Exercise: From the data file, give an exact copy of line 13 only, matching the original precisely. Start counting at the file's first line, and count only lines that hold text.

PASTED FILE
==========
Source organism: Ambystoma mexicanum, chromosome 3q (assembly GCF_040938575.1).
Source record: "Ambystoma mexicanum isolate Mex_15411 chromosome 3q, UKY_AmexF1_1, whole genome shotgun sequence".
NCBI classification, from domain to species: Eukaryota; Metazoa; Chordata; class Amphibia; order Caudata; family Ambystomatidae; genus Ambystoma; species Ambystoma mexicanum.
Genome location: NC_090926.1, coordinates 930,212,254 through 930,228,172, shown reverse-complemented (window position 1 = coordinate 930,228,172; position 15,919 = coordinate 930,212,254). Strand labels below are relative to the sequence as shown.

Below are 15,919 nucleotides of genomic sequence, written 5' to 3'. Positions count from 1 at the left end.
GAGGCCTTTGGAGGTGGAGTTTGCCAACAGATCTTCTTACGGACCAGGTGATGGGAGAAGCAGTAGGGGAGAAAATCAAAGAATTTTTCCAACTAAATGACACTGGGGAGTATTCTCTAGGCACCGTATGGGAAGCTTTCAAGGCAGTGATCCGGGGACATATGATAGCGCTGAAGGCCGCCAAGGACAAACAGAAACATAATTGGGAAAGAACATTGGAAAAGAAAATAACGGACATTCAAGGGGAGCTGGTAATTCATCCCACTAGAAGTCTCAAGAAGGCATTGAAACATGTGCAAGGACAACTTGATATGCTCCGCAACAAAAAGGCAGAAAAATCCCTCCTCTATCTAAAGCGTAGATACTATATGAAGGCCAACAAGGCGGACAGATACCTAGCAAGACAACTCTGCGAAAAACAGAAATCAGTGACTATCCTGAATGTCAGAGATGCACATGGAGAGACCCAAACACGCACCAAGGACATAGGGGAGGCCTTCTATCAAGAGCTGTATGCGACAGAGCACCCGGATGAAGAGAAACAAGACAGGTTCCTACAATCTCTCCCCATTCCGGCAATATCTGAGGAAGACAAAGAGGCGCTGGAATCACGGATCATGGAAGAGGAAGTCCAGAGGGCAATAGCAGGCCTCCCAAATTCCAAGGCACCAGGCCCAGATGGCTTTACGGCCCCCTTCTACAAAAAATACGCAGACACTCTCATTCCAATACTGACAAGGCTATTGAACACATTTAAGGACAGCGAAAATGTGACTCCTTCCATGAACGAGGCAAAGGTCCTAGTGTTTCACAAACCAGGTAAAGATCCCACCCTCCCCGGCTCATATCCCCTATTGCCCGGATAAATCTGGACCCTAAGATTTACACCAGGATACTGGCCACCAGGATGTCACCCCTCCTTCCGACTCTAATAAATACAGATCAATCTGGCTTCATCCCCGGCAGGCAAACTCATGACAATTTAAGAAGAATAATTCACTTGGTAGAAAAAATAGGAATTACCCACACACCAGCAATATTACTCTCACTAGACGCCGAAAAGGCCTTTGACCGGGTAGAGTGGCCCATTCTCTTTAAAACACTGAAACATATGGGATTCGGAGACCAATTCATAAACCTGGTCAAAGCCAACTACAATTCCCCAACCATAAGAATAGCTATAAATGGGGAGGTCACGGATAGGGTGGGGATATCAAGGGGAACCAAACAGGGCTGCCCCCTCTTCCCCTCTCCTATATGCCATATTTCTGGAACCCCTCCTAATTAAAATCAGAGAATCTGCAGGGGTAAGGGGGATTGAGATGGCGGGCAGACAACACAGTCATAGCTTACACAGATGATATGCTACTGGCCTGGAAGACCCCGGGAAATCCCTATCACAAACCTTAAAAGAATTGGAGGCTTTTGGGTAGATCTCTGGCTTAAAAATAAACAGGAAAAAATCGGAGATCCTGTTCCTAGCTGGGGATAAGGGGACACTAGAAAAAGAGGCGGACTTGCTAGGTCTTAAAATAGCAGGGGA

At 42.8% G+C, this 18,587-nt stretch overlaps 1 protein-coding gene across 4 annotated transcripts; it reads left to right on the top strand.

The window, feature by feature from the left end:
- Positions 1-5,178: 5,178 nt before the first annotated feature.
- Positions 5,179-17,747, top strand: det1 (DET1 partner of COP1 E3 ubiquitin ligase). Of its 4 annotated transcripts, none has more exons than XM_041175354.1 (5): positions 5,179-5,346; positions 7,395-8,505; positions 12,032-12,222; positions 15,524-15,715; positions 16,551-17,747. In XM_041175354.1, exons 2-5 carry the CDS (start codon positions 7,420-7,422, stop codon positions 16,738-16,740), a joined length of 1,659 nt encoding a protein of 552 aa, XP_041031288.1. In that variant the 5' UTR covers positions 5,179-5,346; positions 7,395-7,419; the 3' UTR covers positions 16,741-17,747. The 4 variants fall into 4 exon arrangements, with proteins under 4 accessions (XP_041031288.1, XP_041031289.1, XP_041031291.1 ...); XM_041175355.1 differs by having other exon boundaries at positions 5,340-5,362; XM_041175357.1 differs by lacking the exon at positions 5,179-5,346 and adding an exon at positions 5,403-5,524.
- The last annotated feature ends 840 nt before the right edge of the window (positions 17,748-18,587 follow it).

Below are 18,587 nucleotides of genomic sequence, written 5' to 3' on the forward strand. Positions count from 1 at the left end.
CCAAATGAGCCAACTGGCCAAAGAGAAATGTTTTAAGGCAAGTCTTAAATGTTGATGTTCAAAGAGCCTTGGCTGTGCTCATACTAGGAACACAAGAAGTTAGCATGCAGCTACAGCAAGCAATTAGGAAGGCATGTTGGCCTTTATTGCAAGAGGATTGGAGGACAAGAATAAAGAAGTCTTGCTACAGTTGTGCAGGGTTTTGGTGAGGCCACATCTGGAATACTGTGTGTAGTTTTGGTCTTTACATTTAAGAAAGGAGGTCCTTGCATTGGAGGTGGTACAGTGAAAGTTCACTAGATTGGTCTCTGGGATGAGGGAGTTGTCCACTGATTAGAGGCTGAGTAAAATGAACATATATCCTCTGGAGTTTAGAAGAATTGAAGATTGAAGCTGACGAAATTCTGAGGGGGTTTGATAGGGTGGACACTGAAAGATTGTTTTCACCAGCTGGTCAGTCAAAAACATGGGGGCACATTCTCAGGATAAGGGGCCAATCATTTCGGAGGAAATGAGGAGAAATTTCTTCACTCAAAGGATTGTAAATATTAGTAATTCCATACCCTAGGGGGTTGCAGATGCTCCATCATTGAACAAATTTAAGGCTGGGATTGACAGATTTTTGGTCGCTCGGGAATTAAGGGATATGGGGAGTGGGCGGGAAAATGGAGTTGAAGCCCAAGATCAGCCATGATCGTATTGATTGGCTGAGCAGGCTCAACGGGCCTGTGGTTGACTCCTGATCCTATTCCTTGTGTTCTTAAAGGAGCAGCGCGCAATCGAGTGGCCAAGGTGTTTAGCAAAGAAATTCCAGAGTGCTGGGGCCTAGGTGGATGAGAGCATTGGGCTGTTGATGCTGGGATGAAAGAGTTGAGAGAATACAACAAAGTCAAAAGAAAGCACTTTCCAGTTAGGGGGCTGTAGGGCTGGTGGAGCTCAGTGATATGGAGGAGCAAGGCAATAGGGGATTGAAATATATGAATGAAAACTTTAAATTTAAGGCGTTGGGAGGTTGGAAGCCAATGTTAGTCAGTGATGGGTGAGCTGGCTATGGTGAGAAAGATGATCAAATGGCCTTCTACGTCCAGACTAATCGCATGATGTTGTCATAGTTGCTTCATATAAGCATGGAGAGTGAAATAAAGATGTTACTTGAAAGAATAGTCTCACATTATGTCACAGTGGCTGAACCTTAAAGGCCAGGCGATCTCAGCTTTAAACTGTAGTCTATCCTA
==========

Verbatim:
CCAAATGAGCCAACTGGCCAAAGAGAAATGTTTTAAGGCAAGTCTTAAATGTTGATGTTCAAAGAGCCTTGGCTGTGCTCATACTAGGAACACAAGAAGTTAGCATGCAGCTACAGCAAGCAATTAGGAAGGCATGTTGGCCTTTATTGCAAGAGGATTGGAGGACAAGAATAAAGAAGTCTTGCTACAGTTGTGCAGGGTTTTGGTGAGGCCACATCTGGAATACTGTGTGTAGTTTTGGTCTTTACATTTAAGAAAGGAGGTCCTTGCATTGGAGGTGGTACAGTGAAAGTTCACTAGATTGGTCTCTGGGATGAGGGAGTTGTCCACTGATTAGAGGCTGAGTAAAATGAACATATATCCTCTGGAGTTTAGAAGAATTGAAGATTGAAGCTGACGAAATTCTGAGGGGGTTTGATAGGGTGGACACTGAAAGATTGTTTTCACCAGCTGGTCAGTCAAAAACATGGGGGCACATTCTCAGGATAAGGGGCCAATCATTTCGGAGGAAATGAGGAGAAATTTCTTCACTCAAAGGATTGTAAATATTAGTAATTCCATACCCTAGGGGGTTGCAGATGCTCCATCATTGAACAAATTTAAGGCTGGGATTGACAGATTTTTGGTCGCTCGGGAATTAAGGGATATGGGGAGTGGGCGGGAAAATGGAGTTGAAGCCCAAGATCAGCCATGATCGTATTGATTGGCTGAGCAGGCTCAACGGGCCTGTGGTTGACTCCTGATCCTATTCCTTGTGTTCTTAAAGGAGCAGCGCGCAATCGAGTGGCCAAGGTGTTTAGCAAAGAAATTCCAGAGTGCTGGGGCCTAGGTGGATGAGAGCATTGGGCTGTTGATGCTGGGATGAAAGAGTTGAGAGAATACAACAAAGTCAAAAGAAAGCACTTTCCAGTTAGGGGGCTGTAGGGCTGGTGGAGCTCAGTGATATGGAGGAGCAAGGCAATAGGGGATTGAAATATATGAATGAAAACTTTAAATTTAAGGCGTTGGGAGGTTGGAAGCCAATGTTAGTCAGTGATGGGTGAGCTGGCTATGGTGAGAAAGATGATCAAATGGCCTTCTACGTCCAGACTAATCGCATGATGTTGTCATAGTTGCTTCATATAAGCATGGAGAGTGAAATAAAGATGTTACTTGAAAGAATAGTCTCACATTATGTCACAGTGGCTGAACCTTAAAGGCCAGGCGATCTCAGCTTTAAACTGTAGTCTATCCTA